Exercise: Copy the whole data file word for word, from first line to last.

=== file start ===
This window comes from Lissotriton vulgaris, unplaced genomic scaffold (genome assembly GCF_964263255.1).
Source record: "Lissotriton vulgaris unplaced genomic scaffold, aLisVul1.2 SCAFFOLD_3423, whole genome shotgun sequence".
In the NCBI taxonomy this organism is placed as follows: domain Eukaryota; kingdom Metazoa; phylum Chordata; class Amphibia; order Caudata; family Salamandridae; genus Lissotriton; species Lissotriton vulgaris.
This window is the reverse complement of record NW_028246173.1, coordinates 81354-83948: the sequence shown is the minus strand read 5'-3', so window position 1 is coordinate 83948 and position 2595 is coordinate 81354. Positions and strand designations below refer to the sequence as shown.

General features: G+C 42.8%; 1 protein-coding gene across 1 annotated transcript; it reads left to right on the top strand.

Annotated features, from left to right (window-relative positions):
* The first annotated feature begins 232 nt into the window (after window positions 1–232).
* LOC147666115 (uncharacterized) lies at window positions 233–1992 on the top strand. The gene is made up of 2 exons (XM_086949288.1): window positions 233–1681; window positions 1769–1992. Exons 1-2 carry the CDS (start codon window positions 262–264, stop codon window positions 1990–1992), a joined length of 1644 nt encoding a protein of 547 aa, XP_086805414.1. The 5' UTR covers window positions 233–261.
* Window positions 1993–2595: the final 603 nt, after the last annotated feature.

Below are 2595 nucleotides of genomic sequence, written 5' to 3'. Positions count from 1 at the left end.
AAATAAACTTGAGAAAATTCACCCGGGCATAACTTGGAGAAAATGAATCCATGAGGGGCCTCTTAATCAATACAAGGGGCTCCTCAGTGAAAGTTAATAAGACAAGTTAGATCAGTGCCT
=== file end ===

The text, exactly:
This window comes from Lissotriton vulgaris, unplaced genomic scaffold (genome assembly GCF_964263255.1).
Source record: "Lissotriton vulgaris unplaced genomic scaffold, aLisVul1.2 SCAFFOLD_3423, whole genome shotgun sequence".
In the NCBI taxonomy this organism is placed as follows: domain Eukaryota; kingdom Metazoa; phylum Chordata; class Amphibia; order Caudata; family Salamandridae; genus Lissotriton; species Lissotriton vulgaris.
This window is the reverse complement of record NW_028246173.1, coordinates 81354-83948: the sequence shown is the minus strand read 5'-3', so window position 1 is coordinate 83948 and position 2595 is coordinate 81354. Positions and strand designations below refer to the sequence as shown.

General features: G+C 42.8%; 1 protein-coding gene across 1 annotated transcript; it reads left to right on the top strand.

Annotated features, from left to right (window-relative positions):
* The first annotated feature begins 232 nt into the window (after window positions 1–232).
* LOC147666115 (uncharacterized) lies at window positions 233–1992 on the top strand. The gene is made up of 2 exons (XM_086949288.1): window positions 233–1681; window positions 1769–1992. Exons 1-2 carry the CDS (start codon window positions 262–264, stop codon window positions 1990–1992), a joined length of 1644 nt encoding a protein of 547 aa, XP_086805414.1. The 5' UTR covers window positions 233–261.
* Window positions 1993–2595: the final 603 nt, after the last annotated feature.

Below are 2595 nucleotides of genomic sequence, written 5' to 3'. Positions count from 1 at the left end.
AAATAAACTTGAGAAAATTCACCCGGGCATAACTTGGAGAAAATGAATCCATGAGGGGCCTCTTAATCAATACAAGGGGCTCCTCAGTGAAAGTTAATAAGACAAGTTAGATCAGTGCCT